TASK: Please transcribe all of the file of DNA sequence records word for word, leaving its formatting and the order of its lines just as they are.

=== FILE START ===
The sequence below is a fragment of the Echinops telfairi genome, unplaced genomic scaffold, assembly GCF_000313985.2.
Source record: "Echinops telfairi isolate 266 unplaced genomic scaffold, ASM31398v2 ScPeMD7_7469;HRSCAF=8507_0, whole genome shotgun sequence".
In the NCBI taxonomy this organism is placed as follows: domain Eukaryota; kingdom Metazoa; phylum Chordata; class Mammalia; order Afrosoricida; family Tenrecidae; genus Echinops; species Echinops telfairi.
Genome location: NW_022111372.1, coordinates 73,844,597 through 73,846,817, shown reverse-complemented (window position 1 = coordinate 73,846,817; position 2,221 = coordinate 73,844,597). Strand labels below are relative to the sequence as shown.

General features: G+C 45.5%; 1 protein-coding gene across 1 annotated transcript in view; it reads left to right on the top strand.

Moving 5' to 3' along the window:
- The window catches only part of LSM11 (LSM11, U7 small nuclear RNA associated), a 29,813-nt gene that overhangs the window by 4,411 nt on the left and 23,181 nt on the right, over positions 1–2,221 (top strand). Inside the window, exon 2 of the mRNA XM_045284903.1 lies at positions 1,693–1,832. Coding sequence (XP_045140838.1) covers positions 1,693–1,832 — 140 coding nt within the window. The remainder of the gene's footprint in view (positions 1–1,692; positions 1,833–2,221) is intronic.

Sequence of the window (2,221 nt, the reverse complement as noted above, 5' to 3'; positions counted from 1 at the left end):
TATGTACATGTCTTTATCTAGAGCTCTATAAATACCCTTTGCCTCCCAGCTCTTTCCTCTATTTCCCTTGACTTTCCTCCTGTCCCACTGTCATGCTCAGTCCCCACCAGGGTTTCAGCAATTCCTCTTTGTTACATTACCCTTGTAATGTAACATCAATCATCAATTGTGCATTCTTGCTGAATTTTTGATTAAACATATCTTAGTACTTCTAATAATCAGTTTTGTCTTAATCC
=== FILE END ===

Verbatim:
The sequence below is a fragment of the Echinops telfairi genome, unplaced genomic scaffold, assembly GCF_000313985.2.
Source record: "Echinops telfairi isolate 266 unplaced genomic scaffold, ASM31398v2 ScPeMD7_7469;HRSCAF=8507_0, whole genome shotgun sequence".
In the NCBI taxonomy this organism is placed as follows: domain Eukaryota; kingdom Metazoa; phylum Chordata; class Mammalia; order Afrosoricida; family Tenrecidae; genus Echinops; species Echinops telfairi.
Genome location: NW_022111372.1, coordinates 73,844,597 through 73,846,817, shown reverse-complemented (window position 1 = coordinate 73,846,817; position 2,221 = coordinate 73,844,597). Strand labels below are relative to the sequence as shown.

General features: G+C 45.5%; 1 protein-coding gene across 1 annotated transcript in view; it reads left to right on the top strand.

Moving 5' to 3' along the window:
- The window catches only part of LSM11 (LSM11, U7 small nuclear RNA associated), a 29,813-nt gene that overhangs the window by 4,411 nt on the left and 23,181 nt on the right, over positions 1–2,221 (top strand). Inside the window, exon 2 of the mRNA XM_045284903.1 lies at positions 1,693–1,832. Coding sequence (XP_045140838.1) covers positions 1,693–1,832 — 140 coding nt within the window. The remainder of the gene's footprint in view (positions 1–1,692; positions 1,833–2,221) is intronic.

Sequence of the window (2,221 nt, the reverse complement as noted above, 5' to 3'; positions counted from 1 at the left end):
TATGTACATGTCTTTATCTAGAGCTCTATAAATACCCTTTGCCTCCCAGCTCTTTCCTCTATTTCCCTTGACTTTCCTCCTGTCCCACTGTCATGCTCAGTCCCCACCAGGGTTTCAGCAATTCCTCTTTGTTACATTACCCTTGTAATGTAACATCAATCATCAATTGTGCATTCTTGCTGAATTTTTGATTAAACATATCTTAGTACTTCTAATAATCAGTTTTGTCTTAATCC